Re: [dev] [libgrapheme] announcement

From: Mattias Andrée <>
Date: Sat, 28 Mar 2020 00:32:24 +0100

On Fri, 27 Mar 2020 22:24:22 +0000
<> wrote:

> On Fri, Mar 27, 2020 at 10:24:52PM +0100, Laslo Hunhold wrote:
> > ... This will cover 99.5% of all cases...
> What do you mean? They managed to add in grapheme cluster definition some weird
> edge cases up to 0.5%??
> About string comparison: if I recall well, after utf-8 normalization (n11n), strings
> are supposed to be 100% perfect for comparison byte per byte.
> The more you know: utf-8 n11n got its way in linux filesystems support, and
> that quite recently. This will become a problem for terminal based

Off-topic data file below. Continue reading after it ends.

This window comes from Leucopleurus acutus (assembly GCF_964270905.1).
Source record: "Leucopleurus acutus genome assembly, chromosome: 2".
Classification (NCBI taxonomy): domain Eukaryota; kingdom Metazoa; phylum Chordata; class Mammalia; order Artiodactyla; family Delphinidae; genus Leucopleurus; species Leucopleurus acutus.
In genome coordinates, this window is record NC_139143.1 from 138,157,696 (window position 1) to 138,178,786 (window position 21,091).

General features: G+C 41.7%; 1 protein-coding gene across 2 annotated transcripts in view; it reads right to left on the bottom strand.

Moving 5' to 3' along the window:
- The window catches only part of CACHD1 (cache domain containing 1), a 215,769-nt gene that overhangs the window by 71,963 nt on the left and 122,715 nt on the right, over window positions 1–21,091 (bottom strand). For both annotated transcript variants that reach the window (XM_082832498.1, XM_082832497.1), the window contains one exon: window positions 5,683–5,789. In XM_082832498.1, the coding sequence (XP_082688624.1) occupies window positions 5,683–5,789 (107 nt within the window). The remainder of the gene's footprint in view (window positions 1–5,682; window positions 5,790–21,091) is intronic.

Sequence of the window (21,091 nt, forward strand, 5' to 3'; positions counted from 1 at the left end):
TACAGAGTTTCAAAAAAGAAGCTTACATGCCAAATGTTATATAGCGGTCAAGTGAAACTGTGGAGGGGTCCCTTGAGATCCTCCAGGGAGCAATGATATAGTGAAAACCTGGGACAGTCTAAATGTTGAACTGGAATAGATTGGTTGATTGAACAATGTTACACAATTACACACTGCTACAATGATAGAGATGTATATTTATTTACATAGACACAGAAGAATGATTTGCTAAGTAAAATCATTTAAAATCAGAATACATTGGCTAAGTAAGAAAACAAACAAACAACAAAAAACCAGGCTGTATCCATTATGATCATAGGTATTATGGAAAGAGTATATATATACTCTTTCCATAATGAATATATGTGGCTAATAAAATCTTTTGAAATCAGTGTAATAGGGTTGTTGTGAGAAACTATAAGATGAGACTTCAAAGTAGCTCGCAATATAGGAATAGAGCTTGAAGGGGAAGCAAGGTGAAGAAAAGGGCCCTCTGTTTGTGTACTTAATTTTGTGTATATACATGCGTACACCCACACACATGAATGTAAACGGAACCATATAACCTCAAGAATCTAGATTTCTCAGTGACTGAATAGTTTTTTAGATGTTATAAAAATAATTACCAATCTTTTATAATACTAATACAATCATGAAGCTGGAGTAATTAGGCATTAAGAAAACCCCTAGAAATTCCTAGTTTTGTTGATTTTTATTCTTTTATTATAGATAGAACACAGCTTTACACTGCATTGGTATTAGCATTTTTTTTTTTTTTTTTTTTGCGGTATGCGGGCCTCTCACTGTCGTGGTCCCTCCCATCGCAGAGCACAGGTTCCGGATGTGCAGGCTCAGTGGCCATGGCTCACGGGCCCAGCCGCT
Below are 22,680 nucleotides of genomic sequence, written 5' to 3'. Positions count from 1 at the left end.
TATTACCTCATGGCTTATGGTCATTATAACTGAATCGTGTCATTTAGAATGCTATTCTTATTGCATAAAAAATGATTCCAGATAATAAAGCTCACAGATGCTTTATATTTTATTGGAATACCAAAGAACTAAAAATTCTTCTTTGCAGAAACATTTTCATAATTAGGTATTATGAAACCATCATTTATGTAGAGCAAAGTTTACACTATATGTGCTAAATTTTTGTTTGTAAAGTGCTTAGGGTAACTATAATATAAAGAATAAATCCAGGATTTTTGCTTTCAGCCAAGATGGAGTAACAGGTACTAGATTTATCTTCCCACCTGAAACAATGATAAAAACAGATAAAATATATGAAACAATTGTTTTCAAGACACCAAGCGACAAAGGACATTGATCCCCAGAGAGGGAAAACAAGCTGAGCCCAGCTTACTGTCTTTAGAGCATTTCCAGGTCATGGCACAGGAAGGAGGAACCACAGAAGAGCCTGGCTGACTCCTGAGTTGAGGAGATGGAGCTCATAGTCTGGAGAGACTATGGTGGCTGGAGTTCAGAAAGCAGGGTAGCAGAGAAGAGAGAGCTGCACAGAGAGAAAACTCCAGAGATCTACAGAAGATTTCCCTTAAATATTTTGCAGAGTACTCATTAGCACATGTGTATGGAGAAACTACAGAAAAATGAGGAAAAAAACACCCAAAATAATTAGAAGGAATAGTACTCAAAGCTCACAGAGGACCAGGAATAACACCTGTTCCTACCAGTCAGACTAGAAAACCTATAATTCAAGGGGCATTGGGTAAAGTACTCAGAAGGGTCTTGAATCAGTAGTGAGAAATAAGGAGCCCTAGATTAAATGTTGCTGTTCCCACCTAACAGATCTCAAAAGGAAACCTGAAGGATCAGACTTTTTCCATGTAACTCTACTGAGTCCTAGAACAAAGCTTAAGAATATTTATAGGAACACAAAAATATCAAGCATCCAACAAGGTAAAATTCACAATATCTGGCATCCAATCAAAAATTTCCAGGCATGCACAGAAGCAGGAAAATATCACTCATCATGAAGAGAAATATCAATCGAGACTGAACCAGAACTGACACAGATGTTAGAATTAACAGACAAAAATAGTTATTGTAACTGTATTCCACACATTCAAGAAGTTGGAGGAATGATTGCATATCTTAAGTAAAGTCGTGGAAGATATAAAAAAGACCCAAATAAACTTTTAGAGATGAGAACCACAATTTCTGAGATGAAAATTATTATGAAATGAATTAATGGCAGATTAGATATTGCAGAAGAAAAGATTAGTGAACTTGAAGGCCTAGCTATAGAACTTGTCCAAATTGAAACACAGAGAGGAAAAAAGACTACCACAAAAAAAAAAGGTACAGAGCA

> applications. In near future gnu/linux distros, the filenames will become
> normalized using the "right way"(TM) n11n.
> This "right way"(TM) n11n (there are 2 n11ns) produces only non-pre-composed
> grapheme cluster of codepoints (but in the CJK realm, there are exceptions if I
> recall properly). AFAIK, all terminal based applications do expect
> "pre-composed" grapheme codepoint.

This sounds absolutely horrible. Non-pre-composed characters are not widely
well support and are often rendered terribly, some software (like the Linux VT)
cannot even rendering them.

Why is even the kernel getting into encoding issues?, that should be an
application issue, not a kernel issue. A kernel should only know bytes. Is it
really a security issue?

> For instance the french letter 'è' won't be 1 codepoint anymore, but 'e' + '`'
> (I don't recall the n11n order), namely a sequence of 2 codepoints.
> I am a bit scared because software like ncurses, lynx, links, vim, may use the
> abominations of software we discussed earlier to handle all this.
Received on Sat Mar 28 2020 - 00:32:24 CET

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